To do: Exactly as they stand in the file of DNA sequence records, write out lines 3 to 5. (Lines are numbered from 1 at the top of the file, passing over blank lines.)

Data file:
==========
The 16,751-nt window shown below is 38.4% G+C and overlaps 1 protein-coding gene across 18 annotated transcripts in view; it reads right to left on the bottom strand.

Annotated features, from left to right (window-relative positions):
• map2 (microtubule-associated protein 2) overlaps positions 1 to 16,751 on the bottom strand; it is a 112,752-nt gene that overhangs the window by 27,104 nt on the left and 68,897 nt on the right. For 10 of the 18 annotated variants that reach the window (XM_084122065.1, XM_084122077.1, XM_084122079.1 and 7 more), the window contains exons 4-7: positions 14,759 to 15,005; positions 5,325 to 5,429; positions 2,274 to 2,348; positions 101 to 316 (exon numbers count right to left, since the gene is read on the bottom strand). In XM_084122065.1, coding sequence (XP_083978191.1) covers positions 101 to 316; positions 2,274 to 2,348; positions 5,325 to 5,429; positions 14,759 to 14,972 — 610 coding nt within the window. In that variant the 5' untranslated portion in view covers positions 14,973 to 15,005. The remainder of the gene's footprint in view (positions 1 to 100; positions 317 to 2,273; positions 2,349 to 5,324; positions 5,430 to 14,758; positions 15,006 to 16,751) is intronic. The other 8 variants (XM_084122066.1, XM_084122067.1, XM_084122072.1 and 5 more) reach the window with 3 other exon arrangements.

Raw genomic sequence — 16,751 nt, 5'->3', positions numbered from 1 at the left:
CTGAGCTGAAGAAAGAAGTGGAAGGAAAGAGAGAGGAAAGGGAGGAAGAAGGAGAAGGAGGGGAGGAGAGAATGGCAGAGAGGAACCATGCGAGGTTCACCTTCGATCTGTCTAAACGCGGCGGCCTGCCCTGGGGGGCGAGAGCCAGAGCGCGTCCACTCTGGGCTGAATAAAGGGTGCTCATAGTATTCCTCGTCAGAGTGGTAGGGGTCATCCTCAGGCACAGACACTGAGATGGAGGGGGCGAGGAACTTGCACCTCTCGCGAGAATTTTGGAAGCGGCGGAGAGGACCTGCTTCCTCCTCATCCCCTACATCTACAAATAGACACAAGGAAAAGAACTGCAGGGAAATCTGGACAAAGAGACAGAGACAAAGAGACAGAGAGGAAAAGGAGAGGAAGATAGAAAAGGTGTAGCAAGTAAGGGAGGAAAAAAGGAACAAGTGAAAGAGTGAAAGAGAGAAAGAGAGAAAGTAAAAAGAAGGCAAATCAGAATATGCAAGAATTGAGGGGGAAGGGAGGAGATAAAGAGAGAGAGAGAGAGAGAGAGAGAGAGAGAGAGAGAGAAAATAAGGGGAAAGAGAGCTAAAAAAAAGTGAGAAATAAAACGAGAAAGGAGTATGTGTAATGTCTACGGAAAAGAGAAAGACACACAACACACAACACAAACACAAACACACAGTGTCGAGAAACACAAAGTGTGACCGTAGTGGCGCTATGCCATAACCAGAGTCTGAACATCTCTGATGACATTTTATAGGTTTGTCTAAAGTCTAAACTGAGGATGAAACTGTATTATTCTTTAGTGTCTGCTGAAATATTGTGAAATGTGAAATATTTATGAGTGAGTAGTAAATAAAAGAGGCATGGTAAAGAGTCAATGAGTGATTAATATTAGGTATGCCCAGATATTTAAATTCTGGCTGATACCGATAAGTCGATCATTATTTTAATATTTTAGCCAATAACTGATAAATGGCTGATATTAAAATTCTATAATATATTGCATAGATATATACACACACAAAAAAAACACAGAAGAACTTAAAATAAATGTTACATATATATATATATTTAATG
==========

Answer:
• map2 (microtubule-associated protein 2) overlaps positions 1 to 16,751 on the bottom strand; it is a 112,752-nt gene that overhangs the window by 27,104 nt on the left and 68,897 nt on the right. For 10 of the 18 annotated variants that reach the window (XM_084122065.1, XM_084122077.1, XM_084122079.1 and 7 more), the window contains exons 4-7: positions 14,759 to 15,005; positions 5,325 to 5,429; positions 2,274 to 2,348; positions 101 to 316 (exon numbers count right to left, since the gene is read on the bottom strand). In XM_084122065.1, coding sequence (XP_083978191.1) covers positions 101 to 316; positions 2,274 to 2,348; positions 5,325 to 5,429; positions 14,759 to 14,972 — 610 coding nt within the window. In that variant the 5' untranslated portion in view covers positions 14,973 to 15,005. The remainder of the gene's footprint in view (positions 1 to 100; positions 317 to 2,273; positions 2,349 to 5,324; positions 5,430 to 14,758; positions 15,006 to 16,751) is intronic. The other 8 variants (XM_084122066.1, XM_084122067.1, XM_084122072.1 and 5 more) reach the window with 3 other exon arrangements.

Raw genomic sequence — 16,751 nt, 5'->3', positions numbered from 1 at the left:
CTGAGCTGAAGAAAGAAGTGGAAGGAAAGAGAGAGGAAAGGGAGGAAGAAGGAGAAGGAGGGGAGGAGAGAATGGCAGAGAGGAACCATGCGAGGTTCACCTTCGATCTGTCTAAACGCGGCGGCCTGCCCTGGGGGGCGAGAGCCAGAGCGCGTCCACTCTGGGCTGAATAAAGGGTGCTCATAGTATTCCTCGTCAGAGTGGTAGGGGTCATCCTCAGGCACAGACACTGAGATGGAGGGGGCGAGGAACTTGCACCTCTCGCGAGAATTTTGGAAGCGGCGGAGAGGACCTGCTTCCTCCTCATCCCCTACATCTACAAATAGACACAAGGAAAAGAACTGCAGGGAAATCTGGACAAAGAGACAGAGACAAAGAGACAGAGAGGAAAAGGAGAGGAAGATAGAAAAGGTGTAGCAAGTAAGGGAGGAAAAAAGGAACAAGTGAAAGAGTGAAAGAGAGAAAGAGAGAAAGTAAAAAGAAGGCAAATCAGAATATGCAAGAATTGAGGGGGAAGGGAGGAGATAAAGAGAGAGAGAGAGAGAGAGAGAGAGAGAGAGAGAGAGAAAATAAGGGGAAAGAGAGCTAAAAAAAAGTGAGAAATAAAACGAGAAAGGAGTATGTGTAATGTCTACGGAAAAGAGAAAGACACACAACACACAACACAAACACAAACACACAGTGTCGAGAAACACAAAGTGTGACCGTAGTGGCGCTATGCCATAACCAGAGTCTGAACATCTCTGATGACATTTTATAGGTTTGTCTAAAGTCTAAACTGAGGATGAAACTGTATTATTCTTTAGTGTCTGCTGAAATATTGTGAAATGTGAAATATTTATGAGTGAGTAGTAAATAAAAGAGGCATGGTAAAGAGTCAATGAGTGATTAATATTAGGTATGCCCAGATATTTAAATTCTGGCTGATACCGATAAGTCGATCATTATTTTAATATTTTAGCCAATAACTGATAAATGGCTGATATTAAAATTCTATAATATATTGCATAGATATATACACACACAAAAAAAACACAGAAGAACTTAAAATAAATGTTACATATATATATATATTTAATG